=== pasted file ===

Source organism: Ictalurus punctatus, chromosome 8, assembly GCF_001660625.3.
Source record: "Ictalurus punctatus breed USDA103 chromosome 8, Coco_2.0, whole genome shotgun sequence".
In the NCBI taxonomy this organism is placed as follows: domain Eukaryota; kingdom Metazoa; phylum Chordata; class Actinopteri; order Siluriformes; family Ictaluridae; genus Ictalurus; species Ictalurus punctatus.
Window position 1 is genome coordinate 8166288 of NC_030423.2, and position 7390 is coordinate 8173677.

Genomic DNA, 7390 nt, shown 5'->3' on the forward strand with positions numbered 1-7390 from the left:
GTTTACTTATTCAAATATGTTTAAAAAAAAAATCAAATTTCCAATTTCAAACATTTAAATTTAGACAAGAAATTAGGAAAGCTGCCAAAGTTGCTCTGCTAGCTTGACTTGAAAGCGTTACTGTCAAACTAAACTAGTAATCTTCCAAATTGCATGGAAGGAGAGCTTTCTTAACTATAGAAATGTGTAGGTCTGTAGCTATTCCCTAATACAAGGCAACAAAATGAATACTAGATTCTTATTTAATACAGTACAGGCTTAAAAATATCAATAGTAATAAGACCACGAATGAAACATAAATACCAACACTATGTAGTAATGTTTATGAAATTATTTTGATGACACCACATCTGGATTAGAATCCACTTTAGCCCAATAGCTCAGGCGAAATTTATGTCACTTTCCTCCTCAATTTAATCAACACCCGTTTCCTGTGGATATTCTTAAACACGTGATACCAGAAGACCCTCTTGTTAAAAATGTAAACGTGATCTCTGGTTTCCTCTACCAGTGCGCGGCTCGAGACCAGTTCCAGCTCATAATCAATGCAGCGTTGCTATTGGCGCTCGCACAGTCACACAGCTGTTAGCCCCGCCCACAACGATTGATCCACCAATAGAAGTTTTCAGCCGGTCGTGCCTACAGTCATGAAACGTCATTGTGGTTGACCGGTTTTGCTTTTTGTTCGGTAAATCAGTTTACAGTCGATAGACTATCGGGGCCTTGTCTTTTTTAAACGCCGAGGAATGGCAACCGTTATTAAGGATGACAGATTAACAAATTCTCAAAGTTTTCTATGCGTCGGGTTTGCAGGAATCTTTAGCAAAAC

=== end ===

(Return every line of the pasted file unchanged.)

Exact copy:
Source organism: Ictalurus punctatus, chromosome 8, assembly GCF_001660625.3.
Source record: "Ictalurus punctatus breed USDA103 chromosome 8, Coco_2.0, whole genome shotgun sequence".
In the NCBI taxonomy this organism is placed as follows: domain Eukaryota; kingdom Metazoa; phylum Chordata; class Actinopteri; order Siluriformes; family Ictaluridae; genus Ictalurus; species Ictalurus punctatus.
Window position 1 is genome coordinate 8166288 of NC_030423.2, and position 7390 is coordinate 8173677.

Genomic DNA, 7390 nt, shown 5'->3' on the forward strand with positions numbered 1-7390 from the left:
GTTTACTTATTCAAATATGTTTAAAAAAAAAATCAAATTTCCAATTTCAAACATTTAAATTTAGACAAGAAATTAGGAAAGCTGCCAAAGTTGCTCTGCTAGCTTGACTTGAAAGCGTTACTGTCAAACTAAACTAGTAATCTTCCAAATTGCATGGAAGGAGAGCTTTCTTAACTATAGAAATGTGTAGGTCTGTAGCTATTCCCTAATACAAGGCAACAAAATGAATACTAGATTCTTATTTAATACAGTACAGGCTTAAAAATATCAATAGTAATAAGACCACGAATGAAACATAAATACCAACACTATGTAGTAATGTTTATGAAATTATTTTGATGACACCACATCTGGATTAGAATCCACTTTAGCCCAATAGCTCAGGCGAAATTTATGTCACTTTCCTCCTCAATTTAATCAACACCCGTTTCCTGTGGATATTCTTAAACACGTGATACCAGAAGACCCTCTTGTTAAAAATGTAAACGTGATCTCTGGTTTCCTCTACCAGTGCGCGGCTCGAGACCAGTTCCAGCTCATAATCAATGCAGCGTTGCTATTGGCGCTCGCACAGTCACACAGCTGTTAGCCCCGCCCACAACGATTGATCCACCAATAGAAGTTTTCAGCCGGTCGTGCCTACAGTCATGAAACGTCATTGTGGTTGACCGGTTTTGCTTTTTGTTCGGTAAATCAGTTTACAGTCGATAGACTATCGGGGCCTTGTCTTTTTTAAACGCCGAGGAATGGCAACCGTTATTAAGGATGACAGATTAACAAATTCTCAAAGTTTTCTATGCGTCGGGTTTGCAGGAATCTTTAGCAAAAC